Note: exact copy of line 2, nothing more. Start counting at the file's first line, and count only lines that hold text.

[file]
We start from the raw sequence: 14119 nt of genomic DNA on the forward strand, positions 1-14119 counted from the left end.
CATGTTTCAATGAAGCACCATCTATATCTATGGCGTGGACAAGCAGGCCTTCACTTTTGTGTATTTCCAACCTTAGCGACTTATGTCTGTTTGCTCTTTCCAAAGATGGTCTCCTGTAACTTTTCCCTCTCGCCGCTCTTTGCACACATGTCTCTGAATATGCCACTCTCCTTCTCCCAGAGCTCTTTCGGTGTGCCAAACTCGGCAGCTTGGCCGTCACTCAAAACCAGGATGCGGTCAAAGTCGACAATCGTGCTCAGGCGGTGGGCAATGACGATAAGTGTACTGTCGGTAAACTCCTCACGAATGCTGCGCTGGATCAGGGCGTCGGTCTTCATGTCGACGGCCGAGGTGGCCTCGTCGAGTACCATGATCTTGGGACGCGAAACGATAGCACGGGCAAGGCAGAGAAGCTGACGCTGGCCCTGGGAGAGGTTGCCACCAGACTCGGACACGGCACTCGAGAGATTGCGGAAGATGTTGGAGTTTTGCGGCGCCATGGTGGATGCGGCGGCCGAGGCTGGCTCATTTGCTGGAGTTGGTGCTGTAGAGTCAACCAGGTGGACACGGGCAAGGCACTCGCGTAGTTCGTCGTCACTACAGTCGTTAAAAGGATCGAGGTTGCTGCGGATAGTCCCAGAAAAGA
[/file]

CATGTTTCAATGAAGCACCATCTATATCTATGGCGTGGACAAGCAGGCCTTCACTTTTGTGTATTTCCAACCTTAGCGACTTATGTCTGTTTGCTCTTTCCAAAGATGGTCTCCTGTAACTTTTCCCTCTCGCCGCTCTTTGCACACATGTCTCTGAATATGCCACTCTCCTTCTCCCAGAGCTCTTTCGGTGTGCCAAACTCGGCAGCTTGGCCGTCACTCAAAACCAGGATGCGGTCAAAGTCGACAATCGTGCTCAGGCGGTGGGCAATGACGATAAGTGTACTGTCGGTAAACTCCTCACGAATGCTGCGCTGGATCAGGGCGTCGGTCTTCATGTCGACGGCCGAGGTGGCCTCGTCGAGTACCATGATCTTGGGACGCGAAACGATAGCACGGGCAAGGCAGAGAAGCTGACGCTGGCCCTGGGAGAGGTTGCCACCAGACTCGGACACGGCACTCGAGAGATTGCGGAAGATGTTGGAGTTTTGCGGCGCCATGGTGGATGCGGCGGCCGAGGCTGGCTCATTTGCTGGAGTTGGTGCTGTAGAGTCAACCAGGTGGACACGGGCAAGGCACTCGCGTAGTTCGTCGTCACTACAGTCGTTAAAAGGATCGAGGTTGCTGCGGATAGTCCCAGAAAAGA